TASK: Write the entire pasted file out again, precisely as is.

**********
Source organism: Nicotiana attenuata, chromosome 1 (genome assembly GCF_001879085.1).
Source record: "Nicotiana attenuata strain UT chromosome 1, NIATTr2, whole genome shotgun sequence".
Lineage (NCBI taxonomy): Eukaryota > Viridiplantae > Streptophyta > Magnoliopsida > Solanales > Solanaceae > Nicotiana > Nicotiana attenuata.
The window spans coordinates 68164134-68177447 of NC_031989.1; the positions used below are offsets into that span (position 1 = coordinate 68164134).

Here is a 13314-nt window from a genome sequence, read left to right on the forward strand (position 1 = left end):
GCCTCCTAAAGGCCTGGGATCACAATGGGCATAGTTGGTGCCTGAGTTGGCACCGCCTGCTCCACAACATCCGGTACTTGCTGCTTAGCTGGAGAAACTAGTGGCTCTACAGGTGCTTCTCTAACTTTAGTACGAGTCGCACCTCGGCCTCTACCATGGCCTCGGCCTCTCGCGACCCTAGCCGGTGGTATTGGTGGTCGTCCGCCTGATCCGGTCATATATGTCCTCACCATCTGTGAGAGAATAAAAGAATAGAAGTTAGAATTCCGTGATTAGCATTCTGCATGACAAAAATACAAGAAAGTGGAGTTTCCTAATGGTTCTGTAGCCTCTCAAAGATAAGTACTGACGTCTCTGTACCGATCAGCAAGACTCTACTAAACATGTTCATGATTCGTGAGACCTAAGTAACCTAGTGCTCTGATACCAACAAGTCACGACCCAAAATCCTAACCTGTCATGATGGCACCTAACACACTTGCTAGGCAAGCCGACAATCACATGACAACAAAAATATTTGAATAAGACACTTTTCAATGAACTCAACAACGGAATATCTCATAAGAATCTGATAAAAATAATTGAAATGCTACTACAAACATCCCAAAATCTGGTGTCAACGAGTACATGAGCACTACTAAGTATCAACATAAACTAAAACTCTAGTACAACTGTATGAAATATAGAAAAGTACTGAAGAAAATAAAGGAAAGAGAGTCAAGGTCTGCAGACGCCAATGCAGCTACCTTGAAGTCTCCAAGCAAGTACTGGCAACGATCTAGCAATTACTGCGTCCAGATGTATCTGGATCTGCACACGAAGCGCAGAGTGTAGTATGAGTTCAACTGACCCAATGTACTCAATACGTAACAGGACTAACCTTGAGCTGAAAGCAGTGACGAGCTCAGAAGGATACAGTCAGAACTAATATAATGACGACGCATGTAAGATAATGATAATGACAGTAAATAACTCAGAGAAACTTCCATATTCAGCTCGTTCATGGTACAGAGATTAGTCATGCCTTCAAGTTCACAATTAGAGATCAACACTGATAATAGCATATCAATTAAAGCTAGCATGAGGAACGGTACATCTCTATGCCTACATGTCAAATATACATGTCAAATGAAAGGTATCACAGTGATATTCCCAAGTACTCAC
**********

Source organism: Nicotiana attenuata, chromosome 1 (genome assembly GCF_001879085.1).
Source record: "Nicotiana attenuata strain UT chromosome 1, NIATTr2, whole genome shotgun sequence".
Lineage (NCBI taxonomy): Eukaryota > Viridiplantae > Streptophyta > Magnoliopsida > Solanales > Solanaceae > Nicotiana > Nicotiana attenuata.
The window spans coordinates 68164134-68177447 of NC_031989.1; the positions used below are offsets into that span (position 1 = coordinate 68164134).

Here is a 13314-nt window from a genome sequence, read left to right on the forward strand (position 1 = left end):
GCCTCCTAAAGGCCTGGGATCACAATGGGCATAGTTGGTGCCTGAGTTGGCACCGCCTGCTCCACAACATCCGGTACTTGCTGCTTAGCTGGAGAAACTAGTGGCTCTACAGGTGCTTCTCTAACTTTAGTACGAGTCGCACCTCGGCCTCTACCATGGCCTCGGCCTCTCGCGACCCTAGCCGGTGGTATTGGTGGTCGTCCGCCTGATCCGGTCATATATGTCCTCACCATCTGTGAGAGAATAAAAGAATAGAAGTTAGAATTCCGTGATTAGCATTCTGCATGACAAAAATACAAGAAAGTGGAGTTTCCTAATGGTTCTGTAGCCTCTCAAAGATAAGTACTGACGTCTCTGTACCGATCAGCAAGACTCTACTAAACATGTTCATGATTCGTGAGACCTAAGTAACCTAGTGCTCTGATACCAACAAGTCACGACCCAAAATCCTAACCTGTCATGATGGCACCTAACACACTTGCTAGGCAAGCCGACAATCACATGACAACAAAAATATTTGAATAAGACACTTTTCAATGAACTCAACAACGGAATATCTCATAAGAATCTGATAAAAATAATTGAAATGCTACTACAAACATCCCAAAATCTGGTGTCAACGAGTACATGAGCACTACTAAGTATCAACATAAACTAAAACTCTAGTACAACTGTATGAAATATAGAAAAGTACTGAAGAAAATAAAGGAAAGAGAGTCAAGGTCTGCAGACGCCAATGCAGCTACCTTGAAGTCTCCAAGCAAGTACTGGCAACGATCTAGCAATTACTGCGTCCAGATGTATCTGGATCTGCACACGAAGCGCAGAGTGTAGTATGAGTTCAACTGACCCAATGTACTCAATACGTAACAGGACTAACCTTGAGCTGAAAGCAGTGACGAGCTCAGAAGGATACAGTCAGAACTAATATAATGACGACGCATGTAAGATAATGATAATGACAGTAAATAACTCAGAGAAACTTCCATATTCAGCTCGTTCATGGTACAGAGATTAGTCATGCCTTCAAGTTCACAATTAGAGATCAACACTGATAATAGCATATCAATTAAAGCTAGCATGAGGAACGGTACATCTCTATGCCTACATGTCAAATATACATGTCAAATGAAAGGTATCACAGTGATATTCCCAAGTACTCAC